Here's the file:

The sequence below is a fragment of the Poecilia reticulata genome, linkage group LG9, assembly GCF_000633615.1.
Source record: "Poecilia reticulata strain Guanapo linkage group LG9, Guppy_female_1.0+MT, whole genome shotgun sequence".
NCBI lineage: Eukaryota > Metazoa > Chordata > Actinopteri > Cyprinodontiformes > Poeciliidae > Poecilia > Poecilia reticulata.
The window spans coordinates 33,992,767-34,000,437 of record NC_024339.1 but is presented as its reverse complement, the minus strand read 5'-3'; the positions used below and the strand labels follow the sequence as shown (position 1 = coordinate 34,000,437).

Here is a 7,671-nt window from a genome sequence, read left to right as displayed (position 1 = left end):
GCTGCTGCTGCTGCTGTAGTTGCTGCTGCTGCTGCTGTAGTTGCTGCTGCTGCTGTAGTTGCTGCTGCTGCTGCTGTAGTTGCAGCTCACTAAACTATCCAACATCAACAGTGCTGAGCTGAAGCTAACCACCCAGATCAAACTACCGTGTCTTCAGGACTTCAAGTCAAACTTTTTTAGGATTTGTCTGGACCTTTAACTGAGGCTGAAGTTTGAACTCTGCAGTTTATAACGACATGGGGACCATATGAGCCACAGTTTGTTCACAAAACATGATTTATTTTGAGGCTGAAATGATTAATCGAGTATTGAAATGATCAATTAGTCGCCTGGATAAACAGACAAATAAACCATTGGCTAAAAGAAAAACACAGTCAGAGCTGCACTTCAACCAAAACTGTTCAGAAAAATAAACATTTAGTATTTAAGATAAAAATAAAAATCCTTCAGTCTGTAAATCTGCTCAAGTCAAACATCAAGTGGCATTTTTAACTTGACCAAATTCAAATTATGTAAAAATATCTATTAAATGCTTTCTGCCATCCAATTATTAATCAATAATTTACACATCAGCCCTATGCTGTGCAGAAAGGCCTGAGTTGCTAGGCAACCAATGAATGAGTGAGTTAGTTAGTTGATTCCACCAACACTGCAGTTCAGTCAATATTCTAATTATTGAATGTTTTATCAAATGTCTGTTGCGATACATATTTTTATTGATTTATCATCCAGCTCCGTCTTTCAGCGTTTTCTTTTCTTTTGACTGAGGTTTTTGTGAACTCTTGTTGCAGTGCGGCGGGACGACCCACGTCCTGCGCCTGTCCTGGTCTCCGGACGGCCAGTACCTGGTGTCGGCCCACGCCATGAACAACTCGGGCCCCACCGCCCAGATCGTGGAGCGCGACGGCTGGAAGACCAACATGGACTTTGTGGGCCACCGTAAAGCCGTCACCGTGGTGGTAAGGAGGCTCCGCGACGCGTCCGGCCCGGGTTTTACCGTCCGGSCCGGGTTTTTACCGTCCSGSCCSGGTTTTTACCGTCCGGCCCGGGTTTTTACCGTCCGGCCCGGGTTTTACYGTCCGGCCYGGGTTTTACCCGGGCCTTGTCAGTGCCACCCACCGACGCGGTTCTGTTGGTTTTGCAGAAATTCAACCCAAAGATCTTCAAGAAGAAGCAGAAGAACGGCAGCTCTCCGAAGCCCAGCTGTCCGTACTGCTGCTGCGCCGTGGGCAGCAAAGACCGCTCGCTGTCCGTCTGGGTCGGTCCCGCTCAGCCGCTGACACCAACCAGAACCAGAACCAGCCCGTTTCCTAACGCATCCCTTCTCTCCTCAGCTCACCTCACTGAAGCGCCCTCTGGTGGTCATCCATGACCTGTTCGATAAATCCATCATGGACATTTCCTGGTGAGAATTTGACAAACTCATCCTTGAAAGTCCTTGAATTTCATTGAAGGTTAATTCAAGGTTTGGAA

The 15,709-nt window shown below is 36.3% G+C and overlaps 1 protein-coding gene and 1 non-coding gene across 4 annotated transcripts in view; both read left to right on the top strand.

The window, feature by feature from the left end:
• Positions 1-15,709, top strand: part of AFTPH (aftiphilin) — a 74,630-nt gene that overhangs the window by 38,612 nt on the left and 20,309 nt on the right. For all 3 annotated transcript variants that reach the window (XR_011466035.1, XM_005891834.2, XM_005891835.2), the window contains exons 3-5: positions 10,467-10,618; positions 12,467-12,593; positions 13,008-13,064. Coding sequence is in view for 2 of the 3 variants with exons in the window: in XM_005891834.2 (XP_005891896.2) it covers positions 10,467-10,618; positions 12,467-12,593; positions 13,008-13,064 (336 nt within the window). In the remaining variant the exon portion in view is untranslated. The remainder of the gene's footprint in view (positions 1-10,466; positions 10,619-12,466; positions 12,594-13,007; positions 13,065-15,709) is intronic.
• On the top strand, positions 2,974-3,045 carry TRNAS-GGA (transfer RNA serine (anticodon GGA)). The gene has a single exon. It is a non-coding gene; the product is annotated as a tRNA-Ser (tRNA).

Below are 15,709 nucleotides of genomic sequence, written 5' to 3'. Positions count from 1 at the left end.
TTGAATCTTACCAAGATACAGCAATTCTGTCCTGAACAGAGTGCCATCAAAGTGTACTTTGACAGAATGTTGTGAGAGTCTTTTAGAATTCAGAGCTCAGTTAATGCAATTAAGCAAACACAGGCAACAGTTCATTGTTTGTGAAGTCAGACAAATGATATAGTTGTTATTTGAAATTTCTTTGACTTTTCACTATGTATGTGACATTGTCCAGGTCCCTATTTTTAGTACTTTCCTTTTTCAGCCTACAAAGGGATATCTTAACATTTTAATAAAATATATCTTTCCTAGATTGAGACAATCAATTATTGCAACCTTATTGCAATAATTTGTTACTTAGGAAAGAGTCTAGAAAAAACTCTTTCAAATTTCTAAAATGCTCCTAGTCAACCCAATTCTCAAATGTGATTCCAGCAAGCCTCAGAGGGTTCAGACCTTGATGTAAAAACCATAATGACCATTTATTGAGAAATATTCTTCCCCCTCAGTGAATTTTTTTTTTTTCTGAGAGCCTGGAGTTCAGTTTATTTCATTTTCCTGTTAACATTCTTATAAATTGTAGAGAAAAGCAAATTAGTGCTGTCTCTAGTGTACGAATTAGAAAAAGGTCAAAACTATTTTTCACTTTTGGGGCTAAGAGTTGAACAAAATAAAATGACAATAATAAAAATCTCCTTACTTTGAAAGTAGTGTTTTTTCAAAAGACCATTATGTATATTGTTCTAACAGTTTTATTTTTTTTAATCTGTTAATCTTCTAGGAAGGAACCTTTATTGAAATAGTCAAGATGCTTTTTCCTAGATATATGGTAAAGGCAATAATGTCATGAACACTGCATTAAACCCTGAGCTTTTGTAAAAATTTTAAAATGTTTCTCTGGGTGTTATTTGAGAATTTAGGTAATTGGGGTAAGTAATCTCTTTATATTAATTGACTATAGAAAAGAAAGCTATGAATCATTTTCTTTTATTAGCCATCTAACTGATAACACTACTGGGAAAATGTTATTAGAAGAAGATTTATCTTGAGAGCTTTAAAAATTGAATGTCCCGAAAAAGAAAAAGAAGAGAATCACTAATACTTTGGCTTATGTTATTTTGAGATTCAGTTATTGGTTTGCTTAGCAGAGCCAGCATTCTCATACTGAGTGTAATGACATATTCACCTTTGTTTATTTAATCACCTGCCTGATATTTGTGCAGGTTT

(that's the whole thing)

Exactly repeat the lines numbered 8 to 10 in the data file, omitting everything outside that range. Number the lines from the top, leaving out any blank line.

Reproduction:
The window, feature by feature from the left end:
• Positions 1-15,709, top strand: part of AFTPH (aftiphilin) — a 74,630-nt gene that overhangs the window by 38,612 nt on the left and 20,309 nt on the right. For all 3 annotated transcript variants that reach the window (XR_011466035.1, XM_005891834.2, XM_005891835.2), the window contains exons 3-5: positions 10,467-10,618; positions 12,467-12,593; positions 13,008-13,064. Coding sequence is in view for 2 of the 3 variants with exons in the window: in XM_005891834.2 (XP_005891896.2) it covers positions 10,467-10,618; positions 12,467-12,593; positions 13,008-13,064 (336 nt within the window). In the remaining variant the exon portion in view is untranslated. The remainder of the gene's footprint in view (positions 1-10,466; positions 10,619-12,466; positions 12,594-13,007; positions 13,065-15,709) is intronic.
• On the top strand, positions 2,974-3,045 carry TRNAS-GGA (transfer RNA serine (anticodon GGA)). The gene has a single exon. It is a non-coding gene; the product is annotated as a tRNA-Ser (tRNA).